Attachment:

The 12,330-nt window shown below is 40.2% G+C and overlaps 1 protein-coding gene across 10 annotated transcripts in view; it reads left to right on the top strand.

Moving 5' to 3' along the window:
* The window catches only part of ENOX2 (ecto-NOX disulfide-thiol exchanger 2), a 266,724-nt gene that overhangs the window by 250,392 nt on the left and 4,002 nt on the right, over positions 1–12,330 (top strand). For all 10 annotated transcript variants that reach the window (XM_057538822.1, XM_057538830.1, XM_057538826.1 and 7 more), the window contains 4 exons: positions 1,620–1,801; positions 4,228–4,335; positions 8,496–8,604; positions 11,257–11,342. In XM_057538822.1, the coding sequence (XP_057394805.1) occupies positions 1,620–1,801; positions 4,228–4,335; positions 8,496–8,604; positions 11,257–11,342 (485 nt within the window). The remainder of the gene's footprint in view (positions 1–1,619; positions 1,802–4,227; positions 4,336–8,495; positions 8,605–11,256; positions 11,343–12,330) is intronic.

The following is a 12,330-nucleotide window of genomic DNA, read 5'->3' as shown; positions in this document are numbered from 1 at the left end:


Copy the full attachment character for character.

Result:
The 12,330-nt window shown below is 40.2% G+C and overlaps 1 protein-coding gene across 10 annotated transcripts in view; it reads left to right on the top strand.

Moving 5' to 3' along the window:
* The window catches only part of ENOX2 (ecto-NOX disulfide-thiol exchanger 2), a 266,724-nt gene that overhangs the window by 250,392 nt on the left and 4,002 nt on the right, over positions 1–12,330 (top strand). For all 10 annotated transcript variants that reach the window (XM_057538822.1, XM_057538830.1, XM_057538826.1 and 7 more), the window contains 4 exons: positions 1,620–1,801; positions 4,228–4,335; positions 8,496–8,604; positions 11,257–11,342. In XM_057538822.1, the coding sequence (XP_057394805.1) occupies positions 1,620–1,801; positions 4,228–4,335; positions 8,496–8,604; positions 11,257–11,342 (485 nt within the window). The remainder of the gene's footprint in view (positions 1–1,619; positions 1,802–4,227; positions 4,336–8,495; positions 8,605–11,256; positions 11,343–12,330) is intronic.

The following is a 12,330-nucleotide window of genomic DNA, read 5'->3' as shown; positions in this document are numbered from 1 at the left end: